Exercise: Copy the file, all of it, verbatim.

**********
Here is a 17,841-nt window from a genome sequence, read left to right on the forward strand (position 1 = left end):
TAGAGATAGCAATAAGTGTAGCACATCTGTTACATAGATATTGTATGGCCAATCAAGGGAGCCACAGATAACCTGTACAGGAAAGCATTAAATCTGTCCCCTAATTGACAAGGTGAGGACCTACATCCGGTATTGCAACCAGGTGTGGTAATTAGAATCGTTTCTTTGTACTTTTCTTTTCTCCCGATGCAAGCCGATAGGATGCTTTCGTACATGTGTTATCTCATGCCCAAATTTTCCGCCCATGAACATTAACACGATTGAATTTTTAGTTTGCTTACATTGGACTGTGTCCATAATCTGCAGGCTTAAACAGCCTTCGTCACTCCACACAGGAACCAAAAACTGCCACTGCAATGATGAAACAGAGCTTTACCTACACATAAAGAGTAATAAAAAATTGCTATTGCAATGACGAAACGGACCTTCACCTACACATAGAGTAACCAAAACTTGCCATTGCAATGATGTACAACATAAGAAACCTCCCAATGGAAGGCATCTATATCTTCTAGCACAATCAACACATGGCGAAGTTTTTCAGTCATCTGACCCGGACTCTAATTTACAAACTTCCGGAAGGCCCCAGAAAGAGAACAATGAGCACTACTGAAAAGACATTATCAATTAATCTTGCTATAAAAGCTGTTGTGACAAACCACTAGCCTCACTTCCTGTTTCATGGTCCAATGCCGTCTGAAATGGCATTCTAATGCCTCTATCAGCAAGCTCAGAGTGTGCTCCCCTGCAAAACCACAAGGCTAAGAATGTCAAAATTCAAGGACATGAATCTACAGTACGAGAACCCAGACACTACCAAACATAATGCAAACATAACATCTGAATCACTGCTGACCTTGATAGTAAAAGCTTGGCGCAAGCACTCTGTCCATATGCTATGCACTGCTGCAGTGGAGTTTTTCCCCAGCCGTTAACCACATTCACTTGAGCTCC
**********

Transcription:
Here is a 17,841-nt window from a genome sequence, read left to right on the forward strand (position 1 = left end):
TAGAGATAGCAATAAGTGTAGCACATCTGTTACATAGATATTGTATGGCCAATCAAGGGAGCCACAGATAACCTGTACAGGAAAGCATTAAATCTGTCCCCTAATTGACAAGGTGAGGACCTACATCCGGTATTGCAACCAGGTGTGGTAATTAGAATCGTTTCTTTGTACTTTTCTTTTCTCCCGATGCAAGCCGATAGGATGCTTTCGTACATGTGTTATCTCATGCCCAAATTTTCCGCCCATGAACATTAACACGATTGAATTTTTAGTTTGCTTACATTGGACTGTGTCCATAATCTGCAGGCTTAAACAGCCTTCGTCACTCCACACAGGAACCAAAAACTGCCACTGCAATGATGAAACAGAGCTTTACCTACACATAAAGAGTAATAAAAAATTGCTATTGCAATGACGAAACGGACCTTCACCTACACATAGAGTAACCAAAACTTGCCATTGCAATGATGTACAACATAAGAAACCTCCCAATGGAAGGCATCTATATCTTCTAGCACAATCAACACATGGCGAAGTTTTTCAGTCATCTGACCCGGACTCTAATTTACAAACTTCCGGAAGGCCCCAGAAAGAGAACAATGAGCACTACTGAAAAGACATTATCAATTAATCTTGCTATAAAAGCTGTTGTGACAAACCACTAGCCTCACTTCCTGTTTCATGGTCCAATGCCGTCTGAAATGGCATTCTAATGCCTCTATCAGCAAGCTCAGAGTGTGCTCCCCTGCAAAACCACAAGGCTAAGAATGTCAAAATTCAAGGACATGAATCTACAGTACGAGAACCCAGACACTACCAAACATAATGCAAACATAACATCTGAATCACTGCTGACCTTGATAGTAAAAGCTTGGCGCAAGCACTCTGTCCATATGCTATGCACTGCTGCAGTGGAGTTTTTCCCCAGCCGTTAACCACATTCACTTGAGCTCC